Odds are, you’re spending more time working remotely, or collaborating with remote coworkers. It’s also likely part of your last video conference was spent troubleshooting a spotty connection.
But for Chris Pacitti, a managing partner at AVX Partners, the future of video conferencing is coming in loud and clear: More businesses are relying on virtual collaboration — by a growth factor of about 10 — and it matters more than ever that they’re seeing a return on their investment in a good signal.
That is why Pacitti (pictured right) has made a $1 million investment in Vyopta — a startup that reports performance analytics of video conferencing systems for large businesses. The investment, coming through AVX Partners, is part of Vyopta’s series A equity round. The additional investment brings the total funding to $6 million.
Vyopta is using the additional capital to accelerate its product roadmap and make key additions to its executive team.
“Our clients manage massive investment in video technology, but very few tools to help them monitor it and understand if they’re getting real value,” said Ivan Montoya, vice president of marketing and business development.
He explained that while many large enterprises began investing in video conferencing technology more than a decade ago from major players such as Cisco and Polycom, those vendors have little incentive to assist with holistic reporting and troubleshooting when a client’s system blends solutions from competitors.
That’s where Vyopta comes in.
“Our customers have a hornet’s nest of systems they have to track, manage and monitor,” Montoya said. “Our goal is to try to make that a lot simpler, so they see everything in one system.”
To that end, Montoya and Ramirez said their company is focusing on three areas:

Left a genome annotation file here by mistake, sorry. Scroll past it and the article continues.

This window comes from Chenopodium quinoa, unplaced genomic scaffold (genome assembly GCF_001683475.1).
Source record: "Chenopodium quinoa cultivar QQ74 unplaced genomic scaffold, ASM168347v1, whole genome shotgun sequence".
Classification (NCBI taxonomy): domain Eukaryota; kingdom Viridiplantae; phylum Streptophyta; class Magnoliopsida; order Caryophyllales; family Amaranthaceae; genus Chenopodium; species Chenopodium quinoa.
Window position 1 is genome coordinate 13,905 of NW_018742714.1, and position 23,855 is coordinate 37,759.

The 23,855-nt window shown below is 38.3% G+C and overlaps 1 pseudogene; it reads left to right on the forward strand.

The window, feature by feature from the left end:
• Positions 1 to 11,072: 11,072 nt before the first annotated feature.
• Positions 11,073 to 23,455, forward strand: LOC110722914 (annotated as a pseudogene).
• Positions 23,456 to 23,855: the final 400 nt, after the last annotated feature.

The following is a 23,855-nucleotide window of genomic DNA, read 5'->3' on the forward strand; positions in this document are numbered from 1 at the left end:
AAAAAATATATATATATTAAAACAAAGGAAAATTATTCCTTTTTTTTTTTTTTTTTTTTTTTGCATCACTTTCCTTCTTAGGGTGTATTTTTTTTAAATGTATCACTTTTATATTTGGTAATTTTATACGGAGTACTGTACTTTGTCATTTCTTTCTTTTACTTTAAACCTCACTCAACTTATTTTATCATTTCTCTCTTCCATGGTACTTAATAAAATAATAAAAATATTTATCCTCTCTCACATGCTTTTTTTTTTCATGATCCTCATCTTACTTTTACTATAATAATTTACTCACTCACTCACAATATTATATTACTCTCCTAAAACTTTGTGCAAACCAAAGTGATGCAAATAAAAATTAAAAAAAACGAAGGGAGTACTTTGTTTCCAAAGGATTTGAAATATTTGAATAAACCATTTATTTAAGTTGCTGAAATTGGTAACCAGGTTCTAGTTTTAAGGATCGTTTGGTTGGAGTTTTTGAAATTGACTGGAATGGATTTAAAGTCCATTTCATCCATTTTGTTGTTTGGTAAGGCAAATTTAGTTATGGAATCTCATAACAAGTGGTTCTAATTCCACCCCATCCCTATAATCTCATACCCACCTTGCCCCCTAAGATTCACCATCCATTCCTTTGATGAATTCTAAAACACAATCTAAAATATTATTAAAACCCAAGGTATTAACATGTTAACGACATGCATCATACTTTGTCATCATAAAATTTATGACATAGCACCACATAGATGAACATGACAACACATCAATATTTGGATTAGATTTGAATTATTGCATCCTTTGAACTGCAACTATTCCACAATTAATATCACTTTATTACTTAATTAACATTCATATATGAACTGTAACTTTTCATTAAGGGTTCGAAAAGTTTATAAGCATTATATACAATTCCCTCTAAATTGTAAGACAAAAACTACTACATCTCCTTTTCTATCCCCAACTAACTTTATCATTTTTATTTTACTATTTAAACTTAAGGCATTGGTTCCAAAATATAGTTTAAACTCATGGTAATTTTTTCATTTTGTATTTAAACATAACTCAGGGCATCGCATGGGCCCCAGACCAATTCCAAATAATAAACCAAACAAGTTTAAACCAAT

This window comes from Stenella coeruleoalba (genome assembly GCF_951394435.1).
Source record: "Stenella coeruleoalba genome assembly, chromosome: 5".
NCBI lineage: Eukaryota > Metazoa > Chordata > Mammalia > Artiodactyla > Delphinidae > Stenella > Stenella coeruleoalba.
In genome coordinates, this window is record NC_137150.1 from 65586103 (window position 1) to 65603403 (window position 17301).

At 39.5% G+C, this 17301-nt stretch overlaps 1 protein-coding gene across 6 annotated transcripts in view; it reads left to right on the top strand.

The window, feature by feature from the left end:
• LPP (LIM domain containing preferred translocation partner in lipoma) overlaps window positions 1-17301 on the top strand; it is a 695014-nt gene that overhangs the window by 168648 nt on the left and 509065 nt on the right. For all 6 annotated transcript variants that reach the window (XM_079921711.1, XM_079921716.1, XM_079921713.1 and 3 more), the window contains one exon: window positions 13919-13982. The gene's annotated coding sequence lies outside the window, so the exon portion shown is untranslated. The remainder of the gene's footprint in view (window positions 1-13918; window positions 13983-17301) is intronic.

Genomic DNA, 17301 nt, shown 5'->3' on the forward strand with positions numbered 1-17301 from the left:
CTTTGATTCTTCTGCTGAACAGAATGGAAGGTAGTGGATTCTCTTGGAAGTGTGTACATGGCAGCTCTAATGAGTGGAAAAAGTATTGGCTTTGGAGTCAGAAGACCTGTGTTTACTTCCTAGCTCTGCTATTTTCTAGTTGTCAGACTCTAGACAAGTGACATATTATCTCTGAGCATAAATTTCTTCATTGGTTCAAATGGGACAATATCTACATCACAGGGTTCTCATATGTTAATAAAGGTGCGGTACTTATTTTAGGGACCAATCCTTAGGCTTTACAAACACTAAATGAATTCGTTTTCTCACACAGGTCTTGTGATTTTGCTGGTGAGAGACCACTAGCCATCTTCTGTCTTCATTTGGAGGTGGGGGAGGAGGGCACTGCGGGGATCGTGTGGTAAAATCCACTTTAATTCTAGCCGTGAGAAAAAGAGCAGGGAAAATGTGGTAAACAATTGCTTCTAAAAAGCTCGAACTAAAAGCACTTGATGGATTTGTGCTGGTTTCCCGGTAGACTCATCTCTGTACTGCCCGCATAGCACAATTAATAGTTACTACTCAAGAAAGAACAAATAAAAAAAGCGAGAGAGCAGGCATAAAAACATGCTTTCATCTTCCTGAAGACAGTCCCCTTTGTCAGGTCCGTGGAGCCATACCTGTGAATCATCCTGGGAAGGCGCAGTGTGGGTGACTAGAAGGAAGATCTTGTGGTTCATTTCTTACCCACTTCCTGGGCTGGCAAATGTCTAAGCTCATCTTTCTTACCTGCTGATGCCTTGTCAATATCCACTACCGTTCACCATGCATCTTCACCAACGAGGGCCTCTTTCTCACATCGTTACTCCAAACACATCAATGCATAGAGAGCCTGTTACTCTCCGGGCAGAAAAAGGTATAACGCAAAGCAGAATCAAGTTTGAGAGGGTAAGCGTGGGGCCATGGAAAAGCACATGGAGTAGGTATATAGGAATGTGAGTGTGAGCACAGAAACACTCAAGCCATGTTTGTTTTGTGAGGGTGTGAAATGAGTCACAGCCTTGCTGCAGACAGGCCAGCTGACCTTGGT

- Expanding their staff from 38 to more than 50.
- Finding new office space in Austin to alleviate a company joke about employees feeling like free range chickens in close quarters (“We want to strut around the farm a little bit.”)
- Providing mentorship to current and future employees, both to protect culture through rapid growth and as a competitive advantage in recruiting.
“The leadership team here has seen this movie before,” Montoya said. “We’ve been at startups, and we know how important it is to focus on the culture and build the company as our primary product. That’s something we’re passionate about. We’re a Goldilocks of startups — we have a balanced view.”
Among those new hires is Chad Savoy, who has joined Vyopta as vice president of sales from the same position at the cloud app company Datadog. He has also led North American sales at
Bret Hern has also joined the executive team through a promotion to vice president of customer success after previously serving enterprise clients at Accenture.
At the time of the initial Series A announcement, Vyopta announced AVX Partners would provide executive advisors to support Vyopta with marketing, development and operations from the C-suite of Austin-based SolarWinds. The advisory team included former SolarWinds CEO Mike Bennett, CMO Rita Selvaggi and vice president of technology Josh Stephens.
“Vyopta built a competitive product set without any outside capital —something that takes a lot of discipline and is unique in early-stage tech companies,” Bennett said at the time. ”The video and unified collaboration market is growing significantly and now Vyopta will be well-positioned to be a leader in the industry."